how about these for servos


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  1. #1
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    Default how about these for servos

    7500 RPM
    at 24 VDC

    ITEM 10-903



    • Brand new. High speed DC motor. Built-in brake stops motor when current is shut off. Fully reversible. Useful as a servo motor. Can use as high speed grinder by removing brake.

    SPECIFICATIONS
    • 12-24 VDC
    • 1/8 HP at 24 VDC
    • 5000-7500 RPM
    • 3-9 amp


    • Reversible
    • Int. duty
    • Shaft 5/16" diam. x 3/4"
    • Ball bearings
    • 5 1/2" x 3" x 2 1/2"
    • Shpg. 3 1/2 lbs.

    i dont reall how to do the conversion to oz/in
    im trying to build a small mill mostly for aluminum and steel cutting so i need some tourqe (seen some great ideas so far in the wood router section)

    Can some one do the math(and show there math so i won't have to ask again)
    seems to me that if they were geared down they would have plenty of tourqe...but then again ive been wrong b4

    thanks

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    the basic math is simple:

    Power = 2*Pi*N*T where
    Pi=3.141592654....
    N=speed (usually RPM)
    T=torque (N-m, oz-in, or ft.-lb.)

    You'll just have to keep an eye on units to make sure they cancel out properly. I'll be back and post my calcs in a bit.

    Last edited by NeoMoses; 12-13-2003 at 03:09 PM.
    My name is Electric Nachos. Sorry to impose, but I am the ocean.
    http://www.bryanpryor.com

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    so, at 7500 RPM, 1/8 HP is actually giving you about 16.8 oz-in. of torque. (If my calcs are correct.)

    But... 7500 RPM on a 5 thread per inch screw (0.2 pitch) would give you 1500 in/min.! You'll likely want to gear that down, probably 4:1 or more. Really, 10:1 reduction, or 150 IPM wouldn't be bad, and would give you 168 oz-in. of torque... You see where this is going.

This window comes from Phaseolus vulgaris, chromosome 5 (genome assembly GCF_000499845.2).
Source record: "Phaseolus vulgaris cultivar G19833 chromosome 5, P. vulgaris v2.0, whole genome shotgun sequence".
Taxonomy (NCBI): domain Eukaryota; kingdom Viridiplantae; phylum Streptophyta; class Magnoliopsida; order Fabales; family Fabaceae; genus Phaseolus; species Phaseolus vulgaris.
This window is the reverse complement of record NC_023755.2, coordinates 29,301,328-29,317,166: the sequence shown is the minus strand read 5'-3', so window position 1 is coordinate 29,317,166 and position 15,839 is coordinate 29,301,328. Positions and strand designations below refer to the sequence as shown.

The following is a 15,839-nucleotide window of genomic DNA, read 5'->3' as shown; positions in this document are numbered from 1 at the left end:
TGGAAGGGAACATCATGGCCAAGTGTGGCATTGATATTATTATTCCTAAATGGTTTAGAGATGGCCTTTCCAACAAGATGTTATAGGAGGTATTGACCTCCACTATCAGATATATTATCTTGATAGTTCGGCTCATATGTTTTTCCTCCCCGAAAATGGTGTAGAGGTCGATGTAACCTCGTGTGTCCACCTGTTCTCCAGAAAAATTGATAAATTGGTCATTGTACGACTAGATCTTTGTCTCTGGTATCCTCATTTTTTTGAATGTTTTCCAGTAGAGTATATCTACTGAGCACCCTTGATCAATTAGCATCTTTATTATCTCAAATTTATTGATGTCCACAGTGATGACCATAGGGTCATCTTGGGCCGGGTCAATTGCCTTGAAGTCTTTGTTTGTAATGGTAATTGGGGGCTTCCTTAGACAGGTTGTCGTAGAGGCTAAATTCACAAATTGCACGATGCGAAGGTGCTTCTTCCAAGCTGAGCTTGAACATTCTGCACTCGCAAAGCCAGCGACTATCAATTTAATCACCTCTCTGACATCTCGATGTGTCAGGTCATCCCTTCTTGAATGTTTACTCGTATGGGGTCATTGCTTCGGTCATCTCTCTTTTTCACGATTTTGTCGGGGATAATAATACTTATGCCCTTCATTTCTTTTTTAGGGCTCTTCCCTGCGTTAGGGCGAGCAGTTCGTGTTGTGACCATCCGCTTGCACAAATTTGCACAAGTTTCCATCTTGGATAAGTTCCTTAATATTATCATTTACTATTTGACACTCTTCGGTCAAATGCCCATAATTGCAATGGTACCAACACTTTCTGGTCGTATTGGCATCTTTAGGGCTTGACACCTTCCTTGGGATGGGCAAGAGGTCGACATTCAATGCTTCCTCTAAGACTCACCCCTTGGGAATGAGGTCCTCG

My only real question is with the 5000-7500 RPM of the motors. If 5000 RPM is the minimum speed, you might run into some problems. Also, it looks like those motors are rated for intermittent duty, which might not be good if you wanted to run a long NC program.

    My name is Electric Nachos. Sorry to impose, but I am the ocean.
    http://www.bryanpryor.com

    (Note: The opinions expressed in this post are my own and are not necessarily those of CNCzone and its management)


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    He will never reach that kind of RPM! When you place an encoder on them your fastest you can go will be determined by the computer sending steps to the driver!
    Be leary of high RPM motors. This is where the 1/8HP is taken from and you will never get there using it as a servo motor. My servo motors can take 20 amps peak. and turn only 1750 RPM max. Higher amps is better for strength.

    Thanks

    Jeff Davis (HomeCNC)
    http://www.homecnc.info


    (Note: The opinions expressed in this post are my own and are not necessarily those of CNCzone and its management)


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    Good call Jeff.

    Eric

    I wish it wouldn't crash.


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    thanks for the input i didn't know that, these were cheap 8.00 ones. but i did see some cheap ones with lower rpm. oh well the hunt is still on.

    thanks for the input, this place is a wealth of knowledge.

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    That's why were here. To all help each other

    Thanks

    Jeff Davis (HomeCNC)
    http://www.homecnc.info


    (Note: The opinions expressed in this post are my own and are not necessarily those of CNCzone and its management)


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how about these for servos

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how about these for servos